Shawn Bender, PhD, an assistant professor in the MU College of Veterinary Medicine Department of Biomedical Sciences, was recently awarded a National Institutes of Health (NIH) R01 research award to continue his laboratory’s work to further understanding of the cardiovascular consequences of obesity.
Bender received the five-year $2.8 million grant entitled “Mineralocorticoid receptor-dependent coronary vascular dysfunction in obesity” from the NIH National Heart, Lung and Blood Institute. The study will explore the possible role of smooth muscle mineralocorticoid receptors as central contributors to obesity associated coronary microvascular dysfunction.
“This grant provides the resources to continue unique, proven collaborations and to further advance our understanding of the cardiovascular consequences of obesity using an exciting combination of experimental models, techniques and approaches,” Bender says.
“The central premise of the work in my lab is that coronary microvascular dysfunction and the resultant impairment of coronary blood flow control is an independent predictor of cardiovascular morbidity and mortality in obese, diabetic patients,” Bender says.
Bender is the principal investigator in the study, but is quick to acknowledge his co-investigators.
“It’s a joy to work with such wonderful colleagues on this project,” Bender says. “Professor Doug Bowles, the chair of the CVM’s Department of Biomedical Sciences, is an expert on vascular ion channels. Johnathan Tune, PhD, is a professor at the Indiana University School of Medicine, who is an expert on coronary blood flow control. Iris Jaffe, professor and executive director of the Molecular Cardiology Research Institute at Tufts Medical Center, who is an expert on vascular mineralocorticoid receptors. I am thrilled not only by the support of the NIH but also with the team we have assembled to explore these important questions addressing a critical unmet medical need in terms of better understanding and possibly treating coronary dysfunction in obesity.”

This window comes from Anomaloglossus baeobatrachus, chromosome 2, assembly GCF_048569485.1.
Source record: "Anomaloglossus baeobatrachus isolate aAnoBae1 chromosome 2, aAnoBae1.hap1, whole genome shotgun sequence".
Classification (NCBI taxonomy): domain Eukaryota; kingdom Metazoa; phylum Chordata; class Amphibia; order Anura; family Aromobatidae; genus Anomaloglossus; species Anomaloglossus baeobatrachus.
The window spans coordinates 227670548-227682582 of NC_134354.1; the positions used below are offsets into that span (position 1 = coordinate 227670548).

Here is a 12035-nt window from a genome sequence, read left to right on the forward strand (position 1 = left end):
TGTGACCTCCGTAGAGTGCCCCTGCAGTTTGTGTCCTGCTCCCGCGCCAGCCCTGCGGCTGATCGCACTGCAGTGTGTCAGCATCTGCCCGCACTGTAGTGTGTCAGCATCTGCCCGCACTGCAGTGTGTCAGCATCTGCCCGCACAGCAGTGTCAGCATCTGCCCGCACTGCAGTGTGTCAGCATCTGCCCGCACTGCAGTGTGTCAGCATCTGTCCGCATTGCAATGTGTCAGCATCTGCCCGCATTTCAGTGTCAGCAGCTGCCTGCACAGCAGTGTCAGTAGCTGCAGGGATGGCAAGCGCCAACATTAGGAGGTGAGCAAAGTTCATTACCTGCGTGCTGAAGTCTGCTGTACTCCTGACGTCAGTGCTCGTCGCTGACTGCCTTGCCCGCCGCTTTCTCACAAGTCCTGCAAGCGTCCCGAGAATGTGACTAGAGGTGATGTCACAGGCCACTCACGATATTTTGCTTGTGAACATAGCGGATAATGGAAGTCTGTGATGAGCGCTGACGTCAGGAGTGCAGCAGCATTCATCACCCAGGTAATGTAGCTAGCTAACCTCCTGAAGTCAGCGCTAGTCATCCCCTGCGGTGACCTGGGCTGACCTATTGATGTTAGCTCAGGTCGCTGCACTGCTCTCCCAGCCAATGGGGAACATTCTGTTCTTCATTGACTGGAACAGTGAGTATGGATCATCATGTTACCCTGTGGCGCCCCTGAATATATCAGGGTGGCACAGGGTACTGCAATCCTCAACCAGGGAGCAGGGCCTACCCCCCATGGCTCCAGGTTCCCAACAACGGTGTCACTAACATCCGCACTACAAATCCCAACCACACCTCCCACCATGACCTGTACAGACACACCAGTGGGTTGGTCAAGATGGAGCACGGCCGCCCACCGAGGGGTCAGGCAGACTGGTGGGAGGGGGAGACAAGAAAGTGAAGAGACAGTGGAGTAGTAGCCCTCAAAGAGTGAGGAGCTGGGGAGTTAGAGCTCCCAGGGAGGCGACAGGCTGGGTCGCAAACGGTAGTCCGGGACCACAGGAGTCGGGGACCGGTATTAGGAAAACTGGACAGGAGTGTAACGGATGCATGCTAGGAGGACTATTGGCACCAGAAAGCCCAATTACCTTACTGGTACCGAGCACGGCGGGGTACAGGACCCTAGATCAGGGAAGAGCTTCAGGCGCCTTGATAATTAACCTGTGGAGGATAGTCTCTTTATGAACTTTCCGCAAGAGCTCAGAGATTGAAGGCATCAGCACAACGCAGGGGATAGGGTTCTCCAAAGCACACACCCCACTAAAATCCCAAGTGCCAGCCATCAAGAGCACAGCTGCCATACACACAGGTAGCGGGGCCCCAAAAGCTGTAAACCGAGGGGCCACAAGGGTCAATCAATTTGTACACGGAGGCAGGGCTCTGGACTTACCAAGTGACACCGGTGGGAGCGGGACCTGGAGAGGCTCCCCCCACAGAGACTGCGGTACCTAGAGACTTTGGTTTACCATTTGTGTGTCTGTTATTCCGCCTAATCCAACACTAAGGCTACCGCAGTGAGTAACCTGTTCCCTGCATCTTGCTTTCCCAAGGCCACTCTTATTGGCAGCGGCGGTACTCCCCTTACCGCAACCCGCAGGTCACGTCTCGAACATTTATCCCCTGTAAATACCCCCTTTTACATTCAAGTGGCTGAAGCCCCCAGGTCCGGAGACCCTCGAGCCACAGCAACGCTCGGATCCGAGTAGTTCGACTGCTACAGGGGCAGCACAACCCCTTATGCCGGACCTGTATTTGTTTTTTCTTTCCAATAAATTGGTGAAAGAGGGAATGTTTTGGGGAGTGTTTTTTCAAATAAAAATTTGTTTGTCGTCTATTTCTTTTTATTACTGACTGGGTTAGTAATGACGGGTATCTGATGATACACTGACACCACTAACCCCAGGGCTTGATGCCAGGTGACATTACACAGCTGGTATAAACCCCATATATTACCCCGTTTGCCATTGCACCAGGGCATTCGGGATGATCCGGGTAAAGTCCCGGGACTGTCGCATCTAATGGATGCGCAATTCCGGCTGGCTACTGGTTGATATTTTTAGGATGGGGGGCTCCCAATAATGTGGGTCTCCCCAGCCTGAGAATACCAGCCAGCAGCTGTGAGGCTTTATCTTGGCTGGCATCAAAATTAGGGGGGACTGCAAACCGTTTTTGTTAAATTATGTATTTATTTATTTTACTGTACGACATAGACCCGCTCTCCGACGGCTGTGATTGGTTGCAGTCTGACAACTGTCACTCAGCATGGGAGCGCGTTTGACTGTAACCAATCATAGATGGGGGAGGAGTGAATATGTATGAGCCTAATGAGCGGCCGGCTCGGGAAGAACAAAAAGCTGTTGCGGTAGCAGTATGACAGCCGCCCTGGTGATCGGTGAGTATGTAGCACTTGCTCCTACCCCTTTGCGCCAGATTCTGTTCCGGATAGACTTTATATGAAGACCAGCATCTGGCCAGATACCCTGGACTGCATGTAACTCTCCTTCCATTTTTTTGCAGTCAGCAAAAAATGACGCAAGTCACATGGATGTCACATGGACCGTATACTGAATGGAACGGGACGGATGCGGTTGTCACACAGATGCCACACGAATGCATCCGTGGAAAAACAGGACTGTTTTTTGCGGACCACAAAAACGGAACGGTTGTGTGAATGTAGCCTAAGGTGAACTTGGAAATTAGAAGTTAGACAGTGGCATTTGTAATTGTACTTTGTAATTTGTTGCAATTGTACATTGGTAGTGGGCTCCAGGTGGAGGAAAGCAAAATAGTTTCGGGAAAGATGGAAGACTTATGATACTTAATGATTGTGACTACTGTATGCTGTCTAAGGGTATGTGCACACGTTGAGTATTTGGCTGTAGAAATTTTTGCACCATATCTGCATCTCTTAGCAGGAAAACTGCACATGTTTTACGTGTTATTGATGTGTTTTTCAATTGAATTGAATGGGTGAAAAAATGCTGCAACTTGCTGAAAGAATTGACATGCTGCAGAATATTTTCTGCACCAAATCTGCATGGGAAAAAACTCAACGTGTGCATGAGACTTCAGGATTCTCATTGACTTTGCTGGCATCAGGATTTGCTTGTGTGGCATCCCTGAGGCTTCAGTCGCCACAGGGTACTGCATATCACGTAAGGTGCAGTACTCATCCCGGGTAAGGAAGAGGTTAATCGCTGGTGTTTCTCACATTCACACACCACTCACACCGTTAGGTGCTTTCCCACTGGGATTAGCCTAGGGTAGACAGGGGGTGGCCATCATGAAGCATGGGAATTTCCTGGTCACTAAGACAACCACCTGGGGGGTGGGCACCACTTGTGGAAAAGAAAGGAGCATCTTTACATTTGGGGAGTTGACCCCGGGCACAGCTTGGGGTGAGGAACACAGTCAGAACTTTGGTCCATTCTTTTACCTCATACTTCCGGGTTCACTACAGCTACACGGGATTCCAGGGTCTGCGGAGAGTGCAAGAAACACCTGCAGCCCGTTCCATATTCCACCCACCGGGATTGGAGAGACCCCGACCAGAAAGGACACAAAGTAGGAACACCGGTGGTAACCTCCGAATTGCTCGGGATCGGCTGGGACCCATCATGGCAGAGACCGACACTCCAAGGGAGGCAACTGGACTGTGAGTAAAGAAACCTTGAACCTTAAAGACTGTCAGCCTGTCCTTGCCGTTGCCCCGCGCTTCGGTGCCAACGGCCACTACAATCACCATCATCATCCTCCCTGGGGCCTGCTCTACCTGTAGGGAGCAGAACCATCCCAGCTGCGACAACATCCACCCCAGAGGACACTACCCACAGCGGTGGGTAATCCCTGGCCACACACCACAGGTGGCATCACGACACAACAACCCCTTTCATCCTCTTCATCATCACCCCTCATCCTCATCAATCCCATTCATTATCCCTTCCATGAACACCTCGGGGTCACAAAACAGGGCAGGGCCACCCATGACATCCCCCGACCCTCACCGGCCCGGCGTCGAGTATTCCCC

The Research Project Grant, or R01, is the original and historically oldest grant mechanism used by the NIH. The R01 provides support for health-related research and development based on the stated program interests of one or more of the NIH Institutes and Centers.